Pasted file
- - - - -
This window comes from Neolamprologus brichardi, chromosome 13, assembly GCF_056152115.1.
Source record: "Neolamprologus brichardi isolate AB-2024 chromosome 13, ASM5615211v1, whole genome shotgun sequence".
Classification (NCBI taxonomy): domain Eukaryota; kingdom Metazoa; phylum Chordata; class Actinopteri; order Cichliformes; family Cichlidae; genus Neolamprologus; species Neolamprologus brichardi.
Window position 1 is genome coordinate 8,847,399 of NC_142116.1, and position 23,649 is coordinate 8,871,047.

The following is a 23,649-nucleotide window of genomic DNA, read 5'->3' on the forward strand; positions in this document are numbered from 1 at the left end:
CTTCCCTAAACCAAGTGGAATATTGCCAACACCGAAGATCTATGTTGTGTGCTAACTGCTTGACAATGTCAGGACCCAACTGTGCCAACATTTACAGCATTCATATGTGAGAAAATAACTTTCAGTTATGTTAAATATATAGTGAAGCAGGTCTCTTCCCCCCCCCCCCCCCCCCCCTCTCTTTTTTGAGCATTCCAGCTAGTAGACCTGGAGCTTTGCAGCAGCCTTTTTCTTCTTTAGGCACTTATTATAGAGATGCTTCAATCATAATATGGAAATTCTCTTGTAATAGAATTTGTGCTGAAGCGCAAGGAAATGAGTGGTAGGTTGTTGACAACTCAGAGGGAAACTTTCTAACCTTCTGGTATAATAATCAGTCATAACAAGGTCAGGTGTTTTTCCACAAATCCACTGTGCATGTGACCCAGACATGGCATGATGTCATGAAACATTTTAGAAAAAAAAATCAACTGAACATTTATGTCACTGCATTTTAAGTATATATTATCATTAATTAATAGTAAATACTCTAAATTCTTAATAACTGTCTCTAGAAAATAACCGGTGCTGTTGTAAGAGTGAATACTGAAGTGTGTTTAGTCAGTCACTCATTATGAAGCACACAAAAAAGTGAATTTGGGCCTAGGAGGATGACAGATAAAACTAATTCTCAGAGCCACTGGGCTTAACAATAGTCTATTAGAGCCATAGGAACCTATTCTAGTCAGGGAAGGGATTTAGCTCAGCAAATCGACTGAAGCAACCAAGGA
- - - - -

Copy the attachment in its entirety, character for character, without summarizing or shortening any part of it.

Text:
This window comes from Neolamprologus brichardi, chromosome 13, assembly GCF_056152115.1.
Source record: "Neolamprologus brichardi isolate AB-2024 chromosome 13, ASM5615211v1, whole genome shotgun sequence".
Classification (NCBI taxonomy): domain Eukaryota; kingdom Metazoa; phylum Chordata; class Actinopteri; order Cichliformes; family Cichlidae; genus Neolamprologus; species Neolamprologus brichardi.
Window position 1 is genome coordinate 8,847,399 of NC_142116.1, and position 23,649 is coordinate 8,871,047.

The following is a 23,649-nucleotide window of genomic DNA, read 5'->3' on the forward strand; positions in this document are numbered from 1 at the left end:
CTTCCCTAAACCAAGTGGAATATTGCCAACACCGAAGATCTATGTTGTGTGCTAACTGCTTGACAATGTCAGGACCCAACTGTGCCAACATTTACAGCATTCATATGTGAGAAAATAACTTTCAGTTATGTTAAATATATAGTGAAGCAGGTCTCTTCCCCCCCCCCCCCCCCCCCCTCTCTTTTTTGAGCATTCCAGCTAGTAGACCTGGAGCTTTGCAGCAGCCTTTTTCTTCTTTAGGCACTTATTATAGAGATGCTTCAATCATAATATGGAAATTCTCTTGTAATAGAATTTGTGCTGAAGCGCAAGGAAATGAGTGGTAGGTTGTTGACAACTCAGAGGGAAACTTTCTAACCTTCTGGTATAATAATCAGTCATAACAAGGTCAGGTGTTTTTCCACAAATCCACTGTGCATGTGACCCAGACATGGCATGATGTCATGAAACATTTTAGAAAAAAAAATCAACTGAACATTTATGTCACTGCATTTTAAGTATATATTATCATTAATTAATAGTAAATACTCTAAATTCTTAATAACTGTCTCTAGAAAATAACCGGTGCTGTTGTAAGAGTGAATACTGAAGTGTGTTTAGTCAGTCACTCATTATGAAGCACACAAAAAAGTGAATTTGGGCCTAGGAGGATGACAGATAAAACTAATTCTCAGAGCCACTGGGCTTAACAATAGTCTATTAGAGCCATAGGAACCTATTCTAGTCAGGGAAGGGATTTAGCTCAGCAAATCGACTGAAGCAACCAAGGA